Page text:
Just as the mortgage industry was coming to terms with unprecedented market volatility due to coronavirus, the details of the CARES Act (the coronavirus rescue/stimulus/relief bill) presented their own set of challenges.
For some lenders and borrowers, these challenges are an even bigger deal than the recent market movement. The past few articles detail those challenges, but the net effect has been a staggering level of inconsistency in mortgage rate behavior from hour to hour, day to day, and from lender to lender. It's also resulted in rates moving quickly higher for some programs even as the underlying mortgage bond market suggested rates should be moving lower.
While the hardest-hit programs are still priced very poorly or altogether missing, the mainstream components of the mortgage market began to show signs of improvement this week. To be sure, things are a long way from normal, but at least lenders moved rates in logical directions based on market movement.
A few things to keep in mind if you're trying to navigate the mortgage market as buyer or homeowner:
- Mortgage rates are not based on the Fed Funds Rates. They are not at 0% and they didn't move lower when the Fed cut rates.
- Any single quoted rate you see on the internet will only apply to one scenario--typically a rather ideal scenario with high credit, high equity, etc.
- In many cases, today's rates are not as low as those seen in early March.
- If you have certain risk factors in your scenario (lower FICO, higher loan-to-value, investment property vs owner-occupied), you will likely be looking at paying points upfront because investors simply aren't offering any pricing advantages for higher rates like they normally do. Those advantages normally exist because the increased potential for return on investment is bigger than the price of those risk factors, but that price remains elevated and is thus largely offsetting any benefits to upfront cost associated with opting for a higher rate. Read more here.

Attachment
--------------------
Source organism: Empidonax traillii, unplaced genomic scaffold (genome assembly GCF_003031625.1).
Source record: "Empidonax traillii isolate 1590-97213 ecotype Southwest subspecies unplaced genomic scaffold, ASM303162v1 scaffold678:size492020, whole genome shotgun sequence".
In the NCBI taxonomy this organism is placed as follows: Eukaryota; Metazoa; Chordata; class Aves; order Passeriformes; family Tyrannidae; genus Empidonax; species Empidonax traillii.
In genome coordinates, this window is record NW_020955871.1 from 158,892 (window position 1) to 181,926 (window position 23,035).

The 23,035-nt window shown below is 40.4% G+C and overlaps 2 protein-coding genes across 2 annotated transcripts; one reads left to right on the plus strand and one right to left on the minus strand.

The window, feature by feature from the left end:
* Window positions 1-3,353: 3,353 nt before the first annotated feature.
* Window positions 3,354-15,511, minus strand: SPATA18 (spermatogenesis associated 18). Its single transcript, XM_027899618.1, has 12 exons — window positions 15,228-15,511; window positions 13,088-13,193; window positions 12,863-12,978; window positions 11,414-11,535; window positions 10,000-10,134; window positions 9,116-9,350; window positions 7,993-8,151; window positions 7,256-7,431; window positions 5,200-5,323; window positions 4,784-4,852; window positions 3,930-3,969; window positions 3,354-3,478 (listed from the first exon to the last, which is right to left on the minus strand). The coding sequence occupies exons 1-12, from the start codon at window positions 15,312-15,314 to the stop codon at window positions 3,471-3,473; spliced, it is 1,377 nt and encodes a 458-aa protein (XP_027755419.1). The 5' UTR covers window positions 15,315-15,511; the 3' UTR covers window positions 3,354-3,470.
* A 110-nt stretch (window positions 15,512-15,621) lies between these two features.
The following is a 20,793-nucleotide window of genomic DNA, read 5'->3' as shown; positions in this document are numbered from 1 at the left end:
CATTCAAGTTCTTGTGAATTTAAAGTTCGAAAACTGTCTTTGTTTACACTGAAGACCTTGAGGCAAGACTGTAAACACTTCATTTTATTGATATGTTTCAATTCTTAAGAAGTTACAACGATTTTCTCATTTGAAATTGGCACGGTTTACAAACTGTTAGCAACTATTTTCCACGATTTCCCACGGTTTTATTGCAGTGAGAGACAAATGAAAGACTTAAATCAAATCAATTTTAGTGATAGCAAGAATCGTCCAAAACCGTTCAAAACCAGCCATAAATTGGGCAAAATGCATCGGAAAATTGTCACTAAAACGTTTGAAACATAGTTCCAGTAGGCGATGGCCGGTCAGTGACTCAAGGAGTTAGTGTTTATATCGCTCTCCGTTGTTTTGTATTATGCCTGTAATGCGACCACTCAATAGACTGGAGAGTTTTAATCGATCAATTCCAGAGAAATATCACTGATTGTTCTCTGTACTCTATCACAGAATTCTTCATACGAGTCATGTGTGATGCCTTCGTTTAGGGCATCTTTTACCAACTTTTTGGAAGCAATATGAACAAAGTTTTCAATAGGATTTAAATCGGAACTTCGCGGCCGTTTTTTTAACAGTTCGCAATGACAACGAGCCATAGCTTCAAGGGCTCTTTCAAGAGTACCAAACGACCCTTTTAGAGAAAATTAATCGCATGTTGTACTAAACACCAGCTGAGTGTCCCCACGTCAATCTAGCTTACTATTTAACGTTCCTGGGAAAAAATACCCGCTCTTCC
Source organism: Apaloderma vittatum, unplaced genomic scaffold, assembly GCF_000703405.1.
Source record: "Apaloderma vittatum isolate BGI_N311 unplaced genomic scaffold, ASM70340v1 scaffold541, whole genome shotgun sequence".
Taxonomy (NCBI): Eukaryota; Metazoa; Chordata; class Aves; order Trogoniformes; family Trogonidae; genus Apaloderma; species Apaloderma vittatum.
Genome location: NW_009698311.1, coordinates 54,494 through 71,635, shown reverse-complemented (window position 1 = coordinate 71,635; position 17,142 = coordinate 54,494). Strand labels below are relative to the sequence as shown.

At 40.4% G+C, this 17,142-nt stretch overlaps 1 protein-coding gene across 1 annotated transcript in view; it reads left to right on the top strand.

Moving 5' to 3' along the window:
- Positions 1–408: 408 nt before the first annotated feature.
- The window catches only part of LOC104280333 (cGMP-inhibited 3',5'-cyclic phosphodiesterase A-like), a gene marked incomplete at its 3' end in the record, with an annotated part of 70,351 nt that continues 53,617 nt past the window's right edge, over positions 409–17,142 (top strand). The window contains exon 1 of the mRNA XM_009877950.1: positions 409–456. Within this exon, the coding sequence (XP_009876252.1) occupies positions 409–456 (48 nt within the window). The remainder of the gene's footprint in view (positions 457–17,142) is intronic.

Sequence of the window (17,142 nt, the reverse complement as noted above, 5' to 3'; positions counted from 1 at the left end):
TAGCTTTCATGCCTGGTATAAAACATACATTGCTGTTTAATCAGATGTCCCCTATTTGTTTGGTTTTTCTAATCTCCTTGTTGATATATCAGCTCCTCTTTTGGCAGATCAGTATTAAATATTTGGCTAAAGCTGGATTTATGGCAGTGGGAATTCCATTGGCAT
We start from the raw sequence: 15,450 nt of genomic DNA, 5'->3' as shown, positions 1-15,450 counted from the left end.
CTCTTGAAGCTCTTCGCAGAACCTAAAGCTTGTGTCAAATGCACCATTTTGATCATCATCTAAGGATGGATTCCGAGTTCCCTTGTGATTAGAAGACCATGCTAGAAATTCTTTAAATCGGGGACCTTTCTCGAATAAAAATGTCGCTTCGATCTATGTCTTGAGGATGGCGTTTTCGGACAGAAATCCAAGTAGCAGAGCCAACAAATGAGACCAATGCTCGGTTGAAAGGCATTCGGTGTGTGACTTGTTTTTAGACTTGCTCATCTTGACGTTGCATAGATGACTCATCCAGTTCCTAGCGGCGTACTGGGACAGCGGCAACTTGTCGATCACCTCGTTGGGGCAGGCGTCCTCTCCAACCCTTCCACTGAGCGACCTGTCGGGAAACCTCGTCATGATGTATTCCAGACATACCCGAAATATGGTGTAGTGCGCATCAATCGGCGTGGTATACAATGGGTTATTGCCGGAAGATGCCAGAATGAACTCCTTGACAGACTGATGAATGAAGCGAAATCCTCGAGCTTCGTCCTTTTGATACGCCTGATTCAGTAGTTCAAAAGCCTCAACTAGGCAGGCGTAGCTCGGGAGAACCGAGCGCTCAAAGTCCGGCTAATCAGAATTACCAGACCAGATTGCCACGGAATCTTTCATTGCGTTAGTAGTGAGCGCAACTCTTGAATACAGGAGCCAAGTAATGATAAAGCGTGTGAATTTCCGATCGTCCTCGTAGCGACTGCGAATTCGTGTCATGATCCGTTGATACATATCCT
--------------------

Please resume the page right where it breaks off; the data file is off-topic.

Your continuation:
- Some lenders are able to offer much better rates than others and it has nothing to do with how much money they're making on your loan. Rather, it's a factor of what that lender ultimately does with the servicing component of your loan. Lenders that keep it in house are generally able to offer lower rates in this environment, but they do so at increased risk of losing money in the future. Lenders who sell servicing are beholden to the extremely low prices that secondary investors are currently paying. All of this will come out in the wash eventually and lenders will be much closer to one another.
- If you have a scenario that is very far outside the box, there may not currently be a loan program for you. This could change eventually, but it could take months.
- You may not be able to lock a rate until you've reached a certain milestone in the loan process. Some lenders are doing this in order to offer their customers lower rates on average. Guaranteeing your rate lock in this environment has turned out to be prohibitively expensive on several recent occasions.
- Please, DO NOT get a new mortgage with the intention of immediately requesting forbearance. This is the mortgage market's biggest fear and nothing will do more to put lenders out of business and effectively shut down the system's ability to provide home financing to those who need it.
- Please do not request forbearance if you continue to enjoy job security and have no other financial reason to do so. Not only will this also contribute to the crippling of the mortgage market, but you may be doing unintentional harm to yourself. While there is no negative credit bureau reporting for forbearances, they are still reported. You will almost certainly be forced to wait longer than you otherwise would have to buy or refi again. Lender policies vary as to how the back payments are brought current. If you're on a fence as to whether you legitimately need forbearance, find out your servicer's policies so you can make an informed decision with all the pros and cons.